In 2003, the Supreme Court, in the case of In re: Blanchflower, defined adultery as sexual intercourse between persons of the opposite sex. On April 1, 2021, the Supreme Court overruled Blanchflower and reinterpreted the term adultery to include sexual intercourse between a married person and someone other than the person’s spouse regardless of the sex or gender.
In 2003, the Supreme Court was asked the narrow question of whether a homosexual intimate relationship between a married person and another constitutes adultery within the meaning of New Hampshire law. The Supreme Court in Blanchflower determined that based upon the crime of adultery, which has since been repealed, the term was defined as intercourse from which a spurious issue may arise. Since a “spurious” issue could not arise in a homosexual relationship, the Supreme Court held that adultery could not include an intimate relationship between a same sex couple.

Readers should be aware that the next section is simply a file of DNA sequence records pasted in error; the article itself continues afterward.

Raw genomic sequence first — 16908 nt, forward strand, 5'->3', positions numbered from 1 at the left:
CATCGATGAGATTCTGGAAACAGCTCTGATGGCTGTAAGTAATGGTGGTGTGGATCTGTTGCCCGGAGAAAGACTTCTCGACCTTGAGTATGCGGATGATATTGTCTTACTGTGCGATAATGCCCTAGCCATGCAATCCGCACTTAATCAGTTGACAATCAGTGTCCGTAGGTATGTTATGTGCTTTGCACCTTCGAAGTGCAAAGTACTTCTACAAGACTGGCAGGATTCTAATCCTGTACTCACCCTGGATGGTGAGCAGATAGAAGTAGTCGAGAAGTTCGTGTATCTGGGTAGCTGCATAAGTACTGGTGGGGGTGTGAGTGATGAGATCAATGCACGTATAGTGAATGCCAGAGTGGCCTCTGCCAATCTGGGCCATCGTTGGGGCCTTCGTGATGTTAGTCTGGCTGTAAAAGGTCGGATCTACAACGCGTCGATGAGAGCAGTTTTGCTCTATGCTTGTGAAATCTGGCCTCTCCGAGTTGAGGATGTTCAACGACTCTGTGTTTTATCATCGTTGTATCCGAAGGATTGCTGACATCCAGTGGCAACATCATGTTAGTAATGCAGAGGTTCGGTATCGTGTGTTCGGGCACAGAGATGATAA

In 2009, six years after Blanchflower was decided, the New Hampshire Legislature redefined marriage as a legally-recognized union between two people regardless of gender. The Legislature further recognized that grounds for divorce that existed in traditional marriages equally applied to same sex marriages. Given this, the Supreme Court concluded that the narrow decision in Blanchflower, which limited adultery to heterosexual relations, was incompatible with the redefinition of marriage.
The Supreme Court redefined adultery in light of the possibility of a same-sex relationship and held that genital contact between individuals constitutes “sexual intercourse” under the new definition of adultery. Lastly, this decision does not apply retroactively. Therefore for cases pending prior to April 1, 2021 will not be impacted by this ruling.
Andrew J. Piela is a Director at Hamblett & Kerrigan, P.A. Mr. Piela concentrates his practice in civil litigation, family law, probate and land use litigation. You can reach Attorney Piela by e-mail at [email protected].